Use of NSAIDs, chosen from a list of 8 for which an equivalent daily dose was available (diclofenac, flurbiprofen, ibuprofen, indomethacin, ketoprofen, paroxen, piroxicam, tenoxicam) and/or analgesics was allowed after entry. The exact amount consumed was recorded by the patient using a self-report weekly diary. The investigator then calculated and recorded the intake for the given period. Corticosteroid injections (intramuscular, intraarticular, or epidural route) were to be avoided during the treatment period. Other so-called “slow-acting drugs in OA” were not allowed. All other concomitant medications for various medical diseases were allowed during the trial and had to be recorded.

Radiologic and clinical assessments. The radiologic examination involved plain standing anteroposterior radiography of the pelvis performed and collected at entry and after 2 years ± 6 months (year 2). Clinical assessments for efficacy and safety parameters were made by the same investigator for each patient at day 14 and months 1, 2, 4, 6, 9, 12, 18, and 24.

The primary efficacy criterion was the evolution of the JSW on plain anteroposterior radiographs of the pelvis performed in standing position. JSW was measured by 2 blinded, independent observers, each of whom read the total number of films. The observers were selected as follows: The intraobserver reproducibility of the 3 physicians (at that time in the Rheumatology Unit, Leopold Bellan Hospital) with the most experience in JSW measurement was evaluated in blind assays (2 readings 2 weeks apart) on 68 radiographs of patients with hip OA. Their coefficients of variation were 8%, 10%, and 12% (22). The 2 physicians who scored best (CC, ML) were selected for the trial radiography measurement. The intraclass coefficients of correlation were 0.97 (CC) and 0.95 (ML) with regard to intraobserver reproducibility, and 0.91 with regard to interobserver reproducibility. The measurers were unaware of the treatment given, and of the results of the other measurer. The radiographs were read by pairs, belonging to the same patient but blinded to the time sequence, and put on double-view boxes in horizontal position. The JSW measurement on radiographs at day 0 and year 2 (or earlier in case of withdrawal, with a radiograph taken before total hip replacement) was performed using a caliper with a stabilizing screw and a ½-millimeter graduated flat plastic ruler. The 2 sharp points of the caliper were put on subchondral bone limits (cortical surface of the acetabulum and bone contour of the femoral head) at the narrowest point of the joint space, then transferred directly onto the flat plastic ruler, allowing for a 0.25-mm notation. When the sharp point of the caliper fell between the mm and the ½-mm mark, the distance recorded was 0.25 or 0.75. The JSW was defined as the interbone distance represented by the distance between the points of the caliper.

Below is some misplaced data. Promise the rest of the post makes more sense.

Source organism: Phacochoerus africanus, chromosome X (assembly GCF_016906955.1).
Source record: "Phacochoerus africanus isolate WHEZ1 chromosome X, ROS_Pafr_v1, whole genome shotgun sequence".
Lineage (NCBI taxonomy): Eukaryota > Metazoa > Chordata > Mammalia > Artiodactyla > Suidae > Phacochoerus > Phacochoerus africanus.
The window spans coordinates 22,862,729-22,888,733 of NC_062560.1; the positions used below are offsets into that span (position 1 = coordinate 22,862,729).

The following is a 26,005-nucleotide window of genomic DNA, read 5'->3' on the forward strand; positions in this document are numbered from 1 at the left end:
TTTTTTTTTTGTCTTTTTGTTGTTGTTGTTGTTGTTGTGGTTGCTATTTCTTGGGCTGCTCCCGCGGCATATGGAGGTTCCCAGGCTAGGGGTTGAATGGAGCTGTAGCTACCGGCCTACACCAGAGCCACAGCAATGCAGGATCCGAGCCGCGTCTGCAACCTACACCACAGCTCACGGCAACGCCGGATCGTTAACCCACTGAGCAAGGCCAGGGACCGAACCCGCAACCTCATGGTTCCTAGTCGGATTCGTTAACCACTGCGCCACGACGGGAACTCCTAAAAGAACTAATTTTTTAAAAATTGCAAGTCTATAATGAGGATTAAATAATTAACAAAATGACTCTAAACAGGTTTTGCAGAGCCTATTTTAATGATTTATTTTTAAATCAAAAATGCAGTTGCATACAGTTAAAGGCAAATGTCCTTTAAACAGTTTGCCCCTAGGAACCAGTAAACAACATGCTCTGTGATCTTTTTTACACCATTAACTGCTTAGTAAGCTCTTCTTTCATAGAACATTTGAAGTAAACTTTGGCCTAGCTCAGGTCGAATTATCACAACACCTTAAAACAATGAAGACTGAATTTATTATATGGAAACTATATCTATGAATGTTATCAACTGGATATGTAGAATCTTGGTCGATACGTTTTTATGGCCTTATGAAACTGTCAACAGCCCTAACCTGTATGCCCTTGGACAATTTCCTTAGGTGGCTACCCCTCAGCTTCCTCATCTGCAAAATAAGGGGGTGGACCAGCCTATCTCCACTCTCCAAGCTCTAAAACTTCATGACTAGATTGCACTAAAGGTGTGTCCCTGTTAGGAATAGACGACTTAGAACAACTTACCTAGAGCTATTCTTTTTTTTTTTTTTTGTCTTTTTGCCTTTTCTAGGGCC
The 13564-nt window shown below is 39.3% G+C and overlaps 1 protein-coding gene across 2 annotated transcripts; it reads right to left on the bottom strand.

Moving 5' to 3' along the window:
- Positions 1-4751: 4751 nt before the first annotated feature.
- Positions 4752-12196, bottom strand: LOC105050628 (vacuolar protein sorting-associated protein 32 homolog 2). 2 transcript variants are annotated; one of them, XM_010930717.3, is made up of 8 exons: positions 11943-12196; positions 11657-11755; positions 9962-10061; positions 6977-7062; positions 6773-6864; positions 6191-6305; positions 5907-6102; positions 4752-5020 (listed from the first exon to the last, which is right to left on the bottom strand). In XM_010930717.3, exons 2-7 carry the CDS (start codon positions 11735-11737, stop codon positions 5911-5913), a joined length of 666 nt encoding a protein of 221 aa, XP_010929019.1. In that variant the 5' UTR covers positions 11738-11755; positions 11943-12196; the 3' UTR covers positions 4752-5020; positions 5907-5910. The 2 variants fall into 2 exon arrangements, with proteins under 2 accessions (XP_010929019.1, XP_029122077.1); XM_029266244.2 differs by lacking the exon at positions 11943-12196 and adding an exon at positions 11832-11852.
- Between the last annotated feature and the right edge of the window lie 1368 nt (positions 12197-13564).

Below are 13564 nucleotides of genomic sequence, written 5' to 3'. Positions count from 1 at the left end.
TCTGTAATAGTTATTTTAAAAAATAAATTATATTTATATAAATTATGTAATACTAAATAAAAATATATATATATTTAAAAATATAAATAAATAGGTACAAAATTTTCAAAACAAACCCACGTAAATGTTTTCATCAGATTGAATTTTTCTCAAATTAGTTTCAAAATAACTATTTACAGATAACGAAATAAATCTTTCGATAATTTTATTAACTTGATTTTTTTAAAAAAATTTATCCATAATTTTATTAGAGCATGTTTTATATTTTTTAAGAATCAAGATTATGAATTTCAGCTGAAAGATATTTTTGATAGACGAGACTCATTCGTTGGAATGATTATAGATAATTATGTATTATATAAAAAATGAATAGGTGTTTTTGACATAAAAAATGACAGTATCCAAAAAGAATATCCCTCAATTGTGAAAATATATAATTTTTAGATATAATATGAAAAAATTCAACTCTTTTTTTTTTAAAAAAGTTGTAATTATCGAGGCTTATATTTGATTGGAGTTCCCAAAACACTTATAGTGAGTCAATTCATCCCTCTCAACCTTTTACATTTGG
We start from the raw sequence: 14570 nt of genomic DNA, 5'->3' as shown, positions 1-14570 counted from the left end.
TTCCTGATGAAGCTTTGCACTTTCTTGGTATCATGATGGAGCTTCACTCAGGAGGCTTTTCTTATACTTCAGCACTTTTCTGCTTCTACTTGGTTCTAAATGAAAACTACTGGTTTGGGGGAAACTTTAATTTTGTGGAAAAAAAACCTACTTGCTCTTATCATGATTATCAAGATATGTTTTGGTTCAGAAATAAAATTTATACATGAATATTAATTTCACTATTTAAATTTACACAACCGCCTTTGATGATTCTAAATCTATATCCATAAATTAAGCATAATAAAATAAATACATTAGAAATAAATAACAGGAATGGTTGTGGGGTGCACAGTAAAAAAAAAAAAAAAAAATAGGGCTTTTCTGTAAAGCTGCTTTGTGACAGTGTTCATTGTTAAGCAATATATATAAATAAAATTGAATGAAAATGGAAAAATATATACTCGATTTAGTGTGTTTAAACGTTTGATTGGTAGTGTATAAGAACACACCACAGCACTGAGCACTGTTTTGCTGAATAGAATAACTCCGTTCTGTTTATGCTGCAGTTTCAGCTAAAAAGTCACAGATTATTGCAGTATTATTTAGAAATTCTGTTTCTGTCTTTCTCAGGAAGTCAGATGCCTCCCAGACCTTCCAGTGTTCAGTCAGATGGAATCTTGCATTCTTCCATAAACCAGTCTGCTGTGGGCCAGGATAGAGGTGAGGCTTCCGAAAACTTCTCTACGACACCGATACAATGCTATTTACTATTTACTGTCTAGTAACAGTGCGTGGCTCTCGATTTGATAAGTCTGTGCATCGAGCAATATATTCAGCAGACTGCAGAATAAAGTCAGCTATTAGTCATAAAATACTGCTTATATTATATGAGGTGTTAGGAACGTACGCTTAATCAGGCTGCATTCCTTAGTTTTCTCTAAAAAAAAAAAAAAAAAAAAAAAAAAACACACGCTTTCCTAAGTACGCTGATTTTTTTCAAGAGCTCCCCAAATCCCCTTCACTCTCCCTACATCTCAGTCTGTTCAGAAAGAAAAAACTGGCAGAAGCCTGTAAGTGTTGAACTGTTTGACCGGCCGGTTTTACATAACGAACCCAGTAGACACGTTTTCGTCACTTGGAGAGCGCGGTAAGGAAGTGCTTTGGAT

Secondary assessment criteria were clinical parameters including 1) AFI score from baseline to month 12; 2) overall spontaneous pain scored on a 100-mm VAS (23); 3) quantitative NSAID consumption (among the preestablished list of 8 using an equivalence score to convert it into milligrams of diclofenac); 4) global assessment by both the patient (7-point verbal scale: I feel “much better,” “better,” “slightly better,” “identical,” “slightly worse,” “worse,” “much worse”) and the investigator (4-point verbal scale: worsening, stationary, mild improvement, marked improvement); 5) the number of days on sick leave; and 6) the number of patients requiring total hip replacement.

Safety was evaluated by: 1) the incidence of adverse effects in each group and their description; 2) the rate of withdrawal for adverse reaction; 3) the overall assessment by the patient and the physician.

Adherence was assessed by asking the patient at each visit: “Did you take all the study medication?” and by counting the number of capsules returned.

Statistical methods. Sample size was calculated preliminary to the study based on the primary criterion, variation in JSW. A previous study had shown a mean decrease of the JSW of 0.72 mm over 3 years with a very high variation (range 0–4.5 mm) and a standard deviation (SD) of 0.932 (22). The confidence interval (CI) in these conditions ranged from 0 mm to 2.58 mm. With: 1) an expected mean intergroup difference at year 2 of 0.5 mm ± 0.9 mm on the JSW variation in favor of the ASU group, 2) an anticipated patient withdrawal rate of 30% during the trial, 3) an alpha level of 0.05, and 4) a beta level of 0.20 providing a statistical power of 0.80, the estimation of the sample size was 110 available patients (55 per group). It was decided to recruit 160 patients to take into account the anticipated rate of premature discontinuation.

All randomized patients were described. The 2 groups of patients were compared at entry for demographic characteristics, OA history, and baseline values of outcome measures, using Student's t-test for continuous variables and the chi-square test for noncontinuous variables. The characteristics of the patients for whom the JSW variation was available at the end of the trial (i.e., having 2 radiographs) and those of the patients who prematurely withdrew from the study were compared to ensure that no bias had occurred in the study population during the trial.